Senate Republicans fail to repeal Obama healthcare law
Republicans in the US Senate have failed to win enough votes to repeal President Barack Obama's landmark healthcare reform bill, passed in 2010.
The Republicans, with 47 seats in the Democrat-controlled chamber, had conceded beforehand the measure would not pass but wanted to force a vote.
The House of Representatives, led by the Republicans, voted last month to repeal the bill.
The Supreme Court is now likely to have the final say on the healthcare law.
The Republicans said they had wanted a vote in the Senate, even knowing they would lose, to make vulnerable Democrats take a position on an issue that could prove key in the 2012 elections.
Republican Senate Minority Leader Mitch McConnell added: "This fight isn't over. We intend to continue the fight to repeal and replace 'Obamacare'."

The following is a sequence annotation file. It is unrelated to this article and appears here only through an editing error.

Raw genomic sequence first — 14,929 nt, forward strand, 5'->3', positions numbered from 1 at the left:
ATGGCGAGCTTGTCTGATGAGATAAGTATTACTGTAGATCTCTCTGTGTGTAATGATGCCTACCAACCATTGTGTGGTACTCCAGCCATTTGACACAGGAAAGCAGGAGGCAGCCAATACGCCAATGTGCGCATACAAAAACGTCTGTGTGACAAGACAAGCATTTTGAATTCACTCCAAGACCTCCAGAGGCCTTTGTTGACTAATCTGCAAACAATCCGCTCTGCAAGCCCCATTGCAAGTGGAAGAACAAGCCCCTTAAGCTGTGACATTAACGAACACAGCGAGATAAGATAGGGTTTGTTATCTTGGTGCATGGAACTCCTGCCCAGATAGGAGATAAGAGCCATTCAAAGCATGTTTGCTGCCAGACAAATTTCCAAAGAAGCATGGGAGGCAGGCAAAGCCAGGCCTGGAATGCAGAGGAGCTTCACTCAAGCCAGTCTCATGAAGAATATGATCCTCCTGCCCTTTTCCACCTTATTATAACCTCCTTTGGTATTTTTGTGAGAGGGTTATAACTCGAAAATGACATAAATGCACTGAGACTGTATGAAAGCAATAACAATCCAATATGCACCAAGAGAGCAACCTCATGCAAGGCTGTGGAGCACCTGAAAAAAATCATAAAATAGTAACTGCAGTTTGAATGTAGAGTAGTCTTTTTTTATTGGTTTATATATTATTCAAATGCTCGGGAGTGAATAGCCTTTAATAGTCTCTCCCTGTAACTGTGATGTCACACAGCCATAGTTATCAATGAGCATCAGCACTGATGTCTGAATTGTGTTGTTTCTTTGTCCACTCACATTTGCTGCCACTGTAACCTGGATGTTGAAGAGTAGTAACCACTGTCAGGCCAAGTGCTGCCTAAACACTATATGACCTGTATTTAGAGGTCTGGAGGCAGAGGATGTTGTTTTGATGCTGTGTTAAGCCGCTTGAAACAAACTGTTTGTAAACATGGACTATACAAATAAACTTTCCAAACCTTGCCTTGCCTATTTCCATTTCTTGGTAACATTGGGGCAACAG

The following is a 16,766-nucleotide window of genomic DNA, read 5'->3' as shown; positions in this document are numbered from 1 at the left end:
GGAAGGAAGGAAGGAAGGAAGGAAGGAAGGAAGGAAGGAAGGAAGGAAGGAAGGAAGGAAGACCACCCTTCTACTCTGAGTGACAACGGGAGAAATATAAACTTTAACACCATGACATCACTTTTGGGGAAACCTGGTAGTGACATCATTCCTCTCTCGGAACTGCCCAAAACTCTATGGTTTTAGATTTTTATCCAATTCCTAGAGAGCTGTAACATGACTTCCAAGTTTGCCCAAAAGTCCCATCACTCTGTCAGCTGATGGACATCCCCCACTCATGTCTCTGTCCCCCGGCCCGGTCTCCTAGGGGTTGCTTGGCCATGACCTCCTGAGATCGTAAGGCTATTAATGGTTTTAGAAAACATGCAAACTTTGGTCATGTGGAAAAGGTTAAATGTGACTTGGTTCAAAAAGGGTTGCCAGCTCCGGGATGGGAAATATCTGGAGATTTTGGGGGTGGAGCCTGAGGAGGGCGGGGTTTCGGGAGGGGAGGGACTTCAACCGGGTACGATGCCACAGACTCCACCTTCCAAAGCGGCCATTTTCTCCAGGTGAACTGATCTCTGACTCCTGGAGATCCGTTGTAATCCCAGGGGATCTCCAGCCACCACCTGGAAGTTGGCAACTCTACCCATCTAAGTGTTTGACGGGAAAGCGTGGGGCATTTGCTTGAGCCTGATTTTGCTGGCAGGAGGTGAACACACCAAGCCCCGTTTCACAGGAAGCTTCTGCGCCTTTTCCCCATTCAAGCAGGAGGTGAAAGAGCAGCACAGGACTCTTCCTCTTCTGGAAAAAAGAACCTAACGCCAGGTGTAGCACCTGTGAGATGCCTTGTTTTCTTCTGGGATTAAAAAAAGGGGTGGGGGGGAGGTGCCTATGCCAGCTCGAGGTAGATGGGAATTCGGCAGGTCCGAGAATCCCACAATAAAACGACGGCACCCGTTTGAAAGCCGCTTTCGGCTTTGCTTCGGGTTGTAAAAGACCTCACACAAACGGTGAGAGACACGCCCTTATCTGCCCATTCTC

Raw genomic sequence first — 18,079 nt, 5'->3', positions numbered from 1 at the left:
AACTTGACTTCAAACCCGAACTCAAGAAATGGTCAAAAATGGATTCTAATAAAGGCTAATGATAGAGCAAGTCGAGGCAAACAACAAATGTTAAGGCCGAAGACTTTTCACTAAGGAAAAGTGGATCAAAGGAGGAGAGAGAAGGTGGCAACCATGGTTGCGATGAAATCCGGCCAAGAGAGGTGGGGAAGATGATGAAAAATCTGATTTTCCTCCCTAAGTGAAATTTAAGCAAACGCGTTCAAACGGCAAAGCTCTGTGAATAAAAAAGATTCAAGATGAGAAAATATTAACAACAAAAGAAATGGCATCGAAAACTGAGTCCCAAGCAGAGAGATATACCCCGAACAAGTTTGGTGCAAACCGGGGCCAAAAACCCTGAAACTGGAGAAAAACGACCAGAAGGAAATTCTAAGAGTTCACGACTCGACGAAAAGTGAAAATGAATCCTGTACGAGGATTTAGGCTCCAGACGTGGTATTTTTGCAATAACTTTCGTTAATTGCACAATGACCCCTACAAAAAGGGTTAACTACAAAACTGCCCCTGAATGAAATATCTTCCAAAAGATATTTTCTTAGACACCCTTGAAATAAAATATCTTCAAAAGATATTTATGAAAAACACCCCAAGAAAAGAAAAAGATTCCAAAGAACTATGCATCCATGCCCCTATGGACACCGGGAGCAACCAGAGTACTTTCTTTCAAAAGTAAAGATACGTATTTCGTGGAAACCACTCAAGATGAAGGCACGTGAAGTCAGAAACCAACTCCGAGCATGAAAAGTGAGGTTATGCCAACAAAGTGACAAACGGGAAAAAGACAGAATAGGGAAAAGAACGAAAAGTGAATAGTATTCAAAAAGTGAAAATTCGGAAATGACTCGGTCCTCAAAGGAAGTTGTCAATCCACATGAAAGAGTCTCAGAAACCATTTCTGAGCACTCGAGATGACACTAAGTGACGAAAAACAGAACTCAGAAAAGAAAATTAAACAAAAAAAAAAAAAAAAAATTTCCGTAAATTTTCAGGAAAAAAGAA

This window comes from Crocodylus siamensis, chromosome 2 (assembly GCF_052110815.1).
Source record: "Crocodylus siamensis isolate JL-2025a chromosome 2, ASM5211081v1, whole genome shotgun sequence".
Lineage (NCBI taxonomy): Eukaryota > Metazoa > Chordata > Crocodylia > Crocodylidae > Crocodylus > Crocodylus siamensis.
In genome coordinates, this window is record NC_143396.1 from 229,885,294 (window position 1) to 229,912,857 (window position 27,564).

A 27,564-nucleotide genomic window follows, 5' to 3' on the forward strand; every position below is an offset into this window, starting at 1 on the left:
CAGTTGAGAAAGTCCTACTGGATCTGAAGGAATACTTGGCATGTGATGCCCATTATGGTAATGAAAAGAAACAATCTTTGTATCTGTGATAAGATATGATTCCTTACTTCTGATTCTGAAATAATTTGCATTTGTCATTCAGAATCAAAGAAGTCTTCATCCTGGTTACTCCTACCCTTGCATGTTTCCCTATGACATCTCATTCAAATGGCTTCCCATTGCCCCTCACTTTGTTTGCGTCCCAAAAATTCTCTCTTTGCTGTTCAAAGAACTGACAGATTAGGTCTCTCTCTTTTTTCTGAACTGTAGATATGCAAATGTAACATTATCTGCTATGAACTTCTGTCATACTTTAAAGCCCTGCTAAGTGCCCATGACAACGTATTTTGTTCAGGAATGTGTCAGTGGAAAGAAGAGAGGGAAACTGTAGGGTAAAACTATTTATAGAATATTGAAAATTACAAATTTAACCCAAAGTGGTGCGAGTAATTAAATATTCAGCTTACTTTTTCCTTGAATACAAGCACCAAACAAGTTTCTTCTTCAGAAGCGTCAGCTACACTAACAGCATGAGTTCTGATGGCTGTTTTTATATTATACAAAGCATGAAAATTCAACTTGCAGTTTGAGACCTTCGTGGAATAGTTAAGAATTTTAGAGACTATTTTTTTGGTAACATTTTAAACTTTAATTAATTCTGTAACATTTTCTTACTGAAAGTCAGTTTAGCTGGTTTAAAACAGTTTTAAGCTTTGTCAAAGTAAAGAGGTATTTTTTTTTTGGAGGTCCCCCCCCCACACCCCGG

Before the vote on repeal, the Senate passed by 81 votes to 17 an amendment to the law which should mean less paperwork for business.
Senate Majority Leader Harry Reid said this showed his party was "willing to compromise on common-sense fixes".
He went on: "But Democrats will not compromise if it means undoing the progress we've made toward fixing a broken system."
The president's landmark legislation, passed last March, would provide coverage to more than 30 million uninsured people.
The law would also expand a Medicaid programme for the poor and provide tax credits to make premiums more affordable for the middle class.
Republicans have attacked the reform as costly and job-killing.
Wednesday's Senate vote came two days after a Florida judge struck down the legislation on the grounds that the requirement that Americans purchase health insurance or face penalties violates an individual's rights.
Because mandatory individual insurance is so central to the bill, Judge Roger Vinson struck down the entire act.
The US Department of Justice said it would appeal against the ruling and the case is likely to end up in the Supreme Court.
Two other federal judges have upheld the reform bill but one judge in Virginia also struck down the individual mandate.